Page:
A few years ago I heard a prominent figure was leaving one of my company’s big competitors.
He wasn’t leaving amicably. There had been tension for a while. Furthermore, he wasn’t leaving the industry for something new – he would become a competitor to his now former employer.
If you were the boss, what would you do in this situation?
Put them on enforced leave?
Shut down their access to all company IP and communication tools?
In this case, the boss openly suggested he take the entire customer list with him.
Why would he do this?
Surely this is one of the prized assets of a professional services business?
The boss knew the list itself was worth practically nothing. The relationships behind it were where all the value was. The cost of allowing the customer list to leave the building was, in reality, tiny.
Sure, to build the list again from scratch would take a while, but did it really matter?
In that business (like many others) you were really only as good as the service you were selling, and whether customers wanted to buy at a mutually agreeable price.
I wish I learnt this lesson earlier.
When I was starting out I would spend hours trying to find contact details for potential buyers of my company’s services. My analytical brain loved the quest and the sifting of the data. I’d leave no stone unturned – I’d know the name of every relevant person from Slovenia to Sydney. My mind was playing a trick on me that volume would generate returns.
This shotgun-style approach did work to a point, but became drastically less effective over time, especially as the industry consolidated, the value of the services being offered were more measurable, and I realised the importance of segmentation and buying power.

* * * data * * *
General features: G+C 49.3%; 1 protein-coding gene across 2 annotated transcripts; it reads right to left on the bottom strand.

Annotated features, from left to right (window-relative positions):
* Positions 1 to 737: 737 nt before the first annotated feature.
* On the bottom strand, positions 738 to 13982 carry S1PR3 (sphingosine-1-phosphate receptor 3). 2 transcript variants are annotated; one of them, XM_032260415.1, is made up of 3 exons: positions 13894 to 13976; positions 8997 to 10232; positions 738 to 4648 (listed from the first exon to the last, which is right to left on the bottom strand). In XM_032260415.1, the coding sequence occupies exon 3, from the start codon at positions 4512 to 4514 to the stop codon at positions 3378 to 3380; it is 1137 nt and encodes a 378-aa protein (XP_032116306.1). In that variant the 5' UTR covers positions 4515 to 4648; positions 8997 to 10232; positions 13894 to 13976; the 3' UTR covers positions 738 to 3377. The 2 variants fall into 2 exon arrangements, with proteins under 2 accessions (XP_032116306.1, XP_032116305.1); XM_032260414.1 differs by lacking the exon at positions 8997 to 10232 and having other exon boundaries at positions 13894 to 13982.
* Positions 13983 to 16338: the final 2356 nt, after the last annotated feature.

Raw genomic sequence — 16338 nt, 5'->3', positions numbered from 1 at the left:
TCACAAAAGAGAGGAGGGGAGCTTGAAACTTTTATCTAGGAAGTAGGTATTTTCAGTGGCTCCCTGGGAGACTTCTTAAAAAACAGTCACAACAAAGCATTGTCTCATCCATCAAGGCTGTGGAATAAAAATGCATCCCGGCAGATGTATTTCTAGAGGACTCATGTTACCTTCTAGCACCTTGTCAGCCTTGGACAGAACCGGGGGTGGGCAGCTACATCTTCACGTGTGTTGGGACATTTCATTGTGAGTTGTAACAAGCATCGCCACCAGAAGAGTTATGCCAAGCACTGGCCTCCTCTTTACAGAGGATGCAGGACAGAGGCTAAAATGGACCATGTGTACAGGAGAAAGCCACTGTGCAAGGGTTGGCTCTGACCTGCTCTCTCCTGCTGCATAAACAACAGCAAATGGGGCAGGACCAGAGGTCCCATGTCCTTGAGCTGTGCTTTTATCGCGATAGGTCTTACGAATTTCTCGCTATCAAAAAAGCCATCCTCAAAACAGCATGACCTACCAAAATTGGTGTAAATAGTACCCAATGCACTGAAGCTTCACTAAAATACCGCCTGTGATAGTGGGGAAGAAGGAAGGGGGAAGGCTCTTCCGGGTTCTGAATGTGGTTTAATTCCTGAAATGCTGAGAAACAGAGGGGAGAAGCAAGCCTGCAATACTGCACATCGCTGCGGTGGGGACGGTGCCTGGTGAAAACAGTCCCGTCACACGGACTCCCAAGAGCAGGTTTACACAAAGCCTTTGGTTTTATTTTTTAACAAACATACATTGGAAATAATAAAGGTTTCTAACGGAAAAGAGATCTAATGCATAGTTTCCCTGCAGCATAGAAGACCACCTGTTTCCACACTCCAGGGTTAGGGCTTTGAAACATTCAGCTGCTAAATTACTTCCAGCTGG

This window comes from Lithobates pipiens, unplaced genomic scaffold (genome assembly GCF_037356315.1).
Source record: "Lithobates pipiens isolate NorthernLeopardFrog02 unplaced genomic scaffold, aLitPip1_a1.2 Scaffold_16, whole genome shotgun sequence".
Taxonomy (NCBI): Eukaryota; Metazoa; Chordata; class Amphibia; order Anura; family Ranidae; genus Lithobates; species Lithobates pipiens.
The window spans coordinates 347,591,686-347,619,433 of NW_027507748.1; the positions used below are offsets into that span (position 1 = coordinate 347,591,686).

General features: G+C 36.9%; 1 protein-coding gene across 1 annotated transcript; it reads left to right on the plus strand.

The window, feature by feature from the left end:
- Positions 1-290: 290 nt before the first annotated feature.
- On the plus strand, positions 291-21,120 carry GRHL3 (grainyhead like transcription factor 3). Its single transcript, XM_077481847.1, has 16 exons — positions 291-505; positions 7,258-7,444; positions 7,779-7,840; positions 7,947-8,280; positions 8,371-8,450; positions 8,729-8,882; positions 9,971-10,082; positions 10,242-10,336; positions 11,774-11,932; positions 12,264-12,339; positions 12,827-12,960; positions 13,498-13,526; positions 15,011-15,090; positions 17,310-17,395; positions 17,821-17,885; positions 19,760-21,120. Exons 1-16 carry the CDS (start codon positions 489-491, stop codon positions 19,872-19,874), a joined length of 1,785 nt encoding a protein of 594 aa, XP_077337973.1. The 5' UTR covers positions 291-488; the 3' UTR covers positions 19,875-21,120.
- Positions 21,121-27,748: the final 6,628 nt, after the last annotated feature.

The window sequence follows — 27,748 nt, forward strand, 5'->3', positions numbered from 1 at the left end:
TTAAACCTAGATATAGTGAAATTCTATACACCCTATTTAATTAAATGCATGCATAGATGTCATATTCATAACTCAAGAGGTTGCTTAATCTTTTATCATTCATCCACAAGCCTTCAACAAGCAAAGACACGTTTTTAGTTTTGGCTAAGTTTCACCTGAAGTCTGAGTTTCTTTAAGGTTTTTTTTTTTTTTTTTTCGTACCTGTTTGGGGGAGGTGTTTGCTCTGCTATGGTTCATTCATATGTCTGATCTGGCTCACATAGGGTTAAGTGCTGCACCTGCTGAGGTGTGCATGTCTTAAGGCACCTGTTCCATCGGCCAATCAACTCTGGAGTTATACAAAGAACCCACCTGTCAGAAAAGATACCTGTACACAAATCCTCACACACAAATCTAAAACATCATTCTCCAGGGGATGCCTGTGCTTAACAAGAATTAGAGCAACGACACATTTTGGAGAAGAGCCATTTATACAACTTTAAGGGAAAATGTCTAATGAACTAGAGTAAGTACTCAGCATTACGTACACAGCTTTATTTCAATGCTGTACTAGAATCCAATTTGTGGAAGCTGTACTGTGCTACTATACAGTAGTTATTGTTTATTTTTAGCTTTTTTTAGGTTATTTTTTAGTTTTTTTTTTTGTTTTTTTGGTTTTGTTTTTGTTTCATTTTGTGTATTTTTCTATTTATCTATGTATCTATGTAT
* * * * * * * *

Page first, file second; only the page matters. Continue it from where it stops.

One other piece of advice I received around this time was to only focus on the top 3 relevant buyers in one location, and if none of them were interested, to ignore that territory and move on.
This is effectively the Pareto principle at work. 80% of the peas in the garden come from 20% of the plants. 80% of the output comes from 20% of the input. 80% of the problems come from 20% of the clients.
I still see many early stage companies using the shotgun strategy – amass email addresses of prospective buyers even if they’re outside the key target audience, perhaps slightly customise a sales pitch and then pull the trigger.
When you’re starting out it seems logical – you just want, need, to get out in front of people.
But if you’re in a relationships business, and the vast majority of us are (if you don’t think you are then ask yourself again), forget about frantically building about the customer list.
Focus on building relationships, and if in doubt ask what Pareto would do.